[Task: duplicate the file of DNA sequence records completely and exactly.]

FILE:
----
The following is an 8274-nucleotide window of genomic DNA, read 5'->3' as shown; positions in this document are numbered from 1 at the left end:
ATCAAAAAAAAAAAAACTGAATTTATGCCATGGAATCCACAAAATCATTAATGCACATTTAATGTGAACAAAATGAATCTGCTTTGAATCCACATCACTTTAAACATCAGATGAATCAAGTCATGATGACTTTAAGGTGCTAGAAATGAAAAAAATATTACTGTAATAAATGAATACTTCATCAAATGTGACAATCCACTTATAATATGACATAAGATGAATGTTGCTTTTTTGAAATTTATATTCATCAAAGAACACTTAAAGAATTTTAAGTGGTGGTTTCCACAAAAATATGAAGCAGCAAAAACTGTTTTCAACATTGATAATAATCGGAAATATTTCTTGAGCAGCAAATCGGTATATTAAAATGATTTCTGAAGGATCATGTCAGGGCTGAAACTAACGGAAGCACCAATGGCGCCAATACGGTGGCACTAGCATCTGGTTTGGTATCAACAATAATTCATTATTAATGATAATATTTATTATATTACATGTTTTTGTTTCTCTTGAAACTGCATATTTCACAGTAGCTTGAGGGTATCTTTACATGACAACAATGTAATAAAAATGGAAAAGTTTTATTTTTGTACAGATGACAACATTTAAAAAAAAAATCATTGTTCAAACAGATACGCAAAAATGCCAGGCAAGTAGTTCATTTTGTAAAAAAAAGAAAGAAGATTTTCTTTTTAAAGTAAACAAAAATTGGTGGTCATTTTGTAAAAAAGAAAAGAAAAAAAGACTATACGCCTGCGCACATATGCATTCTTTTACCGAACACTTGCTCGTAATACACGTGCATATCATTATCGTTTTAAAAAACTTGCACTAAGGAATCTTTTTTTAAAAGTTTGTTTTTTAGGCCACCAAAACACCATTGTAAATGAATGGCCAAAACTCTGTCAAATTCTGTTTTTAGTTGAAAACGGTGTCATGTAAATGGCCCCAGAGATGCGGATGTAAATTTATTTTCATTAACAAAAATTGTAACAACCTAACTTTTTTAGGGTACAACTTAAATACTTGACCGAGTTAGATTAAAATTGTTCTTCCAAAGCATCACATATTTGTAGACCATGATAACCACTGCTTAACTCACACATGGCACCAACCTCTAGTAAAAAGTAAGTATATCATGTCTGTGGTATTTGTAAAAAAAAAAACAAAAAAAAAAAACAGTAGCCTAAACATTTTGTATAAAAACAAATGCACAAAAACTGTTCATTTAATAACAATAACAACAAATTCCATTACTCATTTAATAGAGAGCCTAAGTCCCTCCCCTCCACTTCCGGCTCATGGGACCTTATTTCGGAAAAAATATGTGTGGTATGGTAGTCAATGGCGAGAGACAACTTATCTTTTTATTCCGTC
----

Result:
The following is an 8274-nucleotide window of genomic DNA, read 5'->3' as shown; positions in this document are numbered from 1 at the left end:
ATCAAAAAAAAAAAAACTGAATTTATGCCATGGAATCCACAAAATCATTAATGCACATTTAATGTGAACAAAATGAATCTGCTTTGAATCCACATCACTTTAAACATCAGATGAATCAAGTCATGATGACTTTAAGGTGCTAGAAATGAAAAAAATATTACTGTAATAAATGAATACTTCATCAAATGTGACAATCCACTTATAATATGACATAAGATGAATGTTGCTTTTTTGAAATTTATATTCATCAAAGAACACTTAAAGAATTTTAAGTGGTGGTTTCCACAAAAATATGAAGCAGCAAAAACTGTTTTCAACATTGATAATAATCGGAAATATTTCTTGAGCAGCAAATCGGTATATTAAAATGATTTCTGAAGGATCATGTCAGGGCTGAAACTAACGGAAGCACCAATGGCGCCAATACGGTGGCACTAGCATCTGGTTTGGTATCAACAATAATTCATTATTAATGATAATATTTATTATATTACATGTTTTTGTTTCTCTTGAAACTGCATATTTCACAGTAGCTTGAGGGTATCTTTACATGACAACAATGTAATAAAAATGGAAAAGTTTTATTTTTGTACAGATGACAACATTTAAAAAAAAAATCATTGTTCAAACAGATACGCAAAAATGCCAGGCAAGTAGTTCATTTTGTAAAAAAAAGAAAGAAGATTTTCTTTTTAAAGTAAACAAAAATTGGTGGTCATTTTGTAAAAAAGAAAAGAAAAAAAGACTATACGCCTGCGCACATATGCATTCTTTTACCGAACACTTGCTCGTAATACACGTGCATATCATTATCGTTTTAAAAAACTTGCACTAAGGAATCTTTTTTTAAAAGTTTGTTTTTTAGGCCACCAAAACACCATTGTAAATGAATGGCCAAAACTCTGTCAAATTCTGTTTTTAGTTGAAAACGGTGTCATGTAAATGGCCCCAGAGATGCGGATGTAAATTTATTTTCATTAACAAAAATTGTAACAACCTAACTTTTTTAGGGTACAACTTAAATACTTGACCGAGTTAGATTAAAATTGTTCTTCCAAAGCATCACATATTTGTAGACCATGATAACCACTGCTTAACTCACACATGGCACCAACCTCTAGTAAAAAGTAAGTATATCATGTCTGTGGTATTTGTAAAAAAAAAAACAAAAAAAAAAAACAGTAGCCTAAACATTTTGTATAAAAACAAATGCACAAAAACTGTTCATTTAATAACAATAACAACAAATTCCATTACTCATTTAATAGAGAGCCTAAGTCCCTCCCCTCCACTTCCGGCTCATGGGACCTTATTTCGGAAAAAATATGTGTGGTATGGTAGTCAATGGCGAGAGACAACTTATCTTTTTATTCCGTC